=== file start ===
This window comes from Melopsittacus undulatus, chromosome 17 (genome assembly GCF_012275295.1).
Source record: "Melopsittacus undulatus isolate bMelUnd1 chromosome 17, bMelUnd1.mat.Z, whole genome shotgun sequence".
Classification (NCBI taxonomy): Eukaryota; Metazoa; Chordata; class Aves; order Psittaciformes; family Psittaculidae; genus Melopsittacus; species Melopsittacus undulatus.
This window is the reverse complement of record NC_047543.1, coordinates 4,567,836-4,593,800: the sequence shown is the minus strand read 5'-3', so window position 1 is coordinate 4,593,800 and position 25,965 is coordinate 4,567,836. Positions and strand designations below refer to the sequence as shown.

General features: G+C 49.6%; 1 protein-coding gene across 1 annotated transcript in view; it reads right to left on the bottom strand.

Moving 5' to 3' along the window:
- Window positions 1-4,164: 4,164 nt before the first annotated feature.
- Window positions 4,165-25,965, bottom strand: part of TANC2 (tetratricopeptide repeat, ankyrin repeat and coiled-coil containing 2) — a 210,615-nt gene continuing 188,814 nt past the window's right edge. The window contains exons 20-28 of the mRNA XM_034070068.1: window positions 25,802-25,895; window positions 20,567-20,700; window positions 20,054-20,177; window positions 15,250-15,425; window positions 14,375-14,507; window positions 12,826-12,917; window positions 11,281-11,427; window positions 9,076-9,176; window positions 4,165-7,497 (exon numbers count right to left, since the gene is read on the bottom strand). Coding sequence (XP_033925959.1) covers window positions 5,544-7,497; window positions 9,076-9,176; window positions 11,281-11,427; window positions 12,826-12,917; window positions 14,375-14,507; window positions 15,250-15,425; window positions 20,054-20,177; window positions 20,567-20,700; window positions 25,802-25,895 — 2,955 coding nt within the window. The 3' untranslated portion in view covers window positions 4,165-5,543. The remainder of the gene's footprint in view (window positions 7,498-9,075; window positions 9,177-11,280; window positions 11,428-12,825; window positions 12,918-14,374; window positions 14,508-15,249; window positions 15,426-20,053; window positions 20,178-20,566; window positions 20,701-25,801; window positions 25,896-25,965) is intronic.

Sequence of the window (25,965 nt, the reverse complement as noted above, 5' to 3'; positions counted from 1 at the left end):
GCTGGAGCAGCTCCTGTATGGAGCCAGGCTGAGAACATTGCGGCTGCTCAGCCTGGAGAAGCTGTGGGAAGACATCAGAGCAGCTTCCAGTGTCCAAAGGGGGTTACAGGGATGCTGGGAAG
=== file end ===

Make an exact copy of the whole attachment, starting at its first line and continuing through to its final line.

This window comes from Melopsittacus undulatus, chromosome 17 (genome assembly GCF_012275295.1).
Source record: "Melopsittacus undulatus isolate bMelUnd1 chromosome 17, bMelUnd1.mat.Z, whole genome shotgun sequence".
Classification (NCBI taxonomy): Eukaryota; Metazoa; Chordata; class Aves; order Psittaciformes; family Psittaculidae; genus Melopsittacus; species Melopsittacus undulatus.
This window is the reverse complement of record NC_047543.1, coordinates 4,567,836-4,593,800: the sequence shown is the minus strand read 5'-3', so window position 1 is coordinate 4,593,800 and position 25,965 is coordinate 4,567,836. Positions and strand designations below refer to the sequence as shown.

General features: G+C 49.6%; 1 protein-coding gene across 1 annotated transcript in view; it reads right to left on the bottom strand.

Moving 5' to 3' along the window:
- Window positions 1-4,164: 4,164 nt before the first annotated feature.
- Window positions 4,165-25,965, bottom strand: part of TANC2 (tetratricopeptide repeat, ankyrin repeat and coiled-coil containing 2) — a 210,615-nt gene continuing 188,814 nt past the window's right edge. The window contains exons 20-28 of the mRNA XM_034070068.1: window positions 25,802-25,895; window positions 20,567-20,700; window positions 20,054-20,177; window positions 15,250-15,425; window positions 14,375-14,507; window positions 12,826-12,917; window positions 11,281-11,427; window positions 9,076-9,176; window positions 4,165-7,497 (exon numbers count right to left, since the gene is read on the bottom strand). Coding sequence (XP_033925959.1) covers window positions 5,544-7,497; window positions 9,076-9,176; window positions 11,281-11,427; window positions 12,826-12,917; window positions 14,375-14,507; window positions 15,250-15,425; window positions 20,054-20,177; window positions 20,567-20,700; window positions 25,802-25,895 — 2,955 coding nt within the window. The 3' untranslated portion in view covers window positions 4,165-5,543. The remainder of the gene's footprint in view (window positions 7,498-9,075; window positions 9,177-11,280; window positions 11,428-12,825; window positions 12,918-14,374; window positions 14,508-15,249; window positions 15,426-20,053; window positions 20,178-20,566; window positions 20,701-25,801; window positions 25,896-25,965) is intronic.

Sequence of the window (25,965 nt, the reverse complement as noted above, 5' to 3'; positions counted from 1 at the left end):
GCTGGAGCAGCTCCTGTATGGAGCCAGGCTGAGAACATTGCGGCTGCTCAGCCTGGAGAAGCTGTGGGAAGACATCAGAGCAGCTTCCAGTGTCCAAAGGGGGTTACAGGGATGCTGGGAAG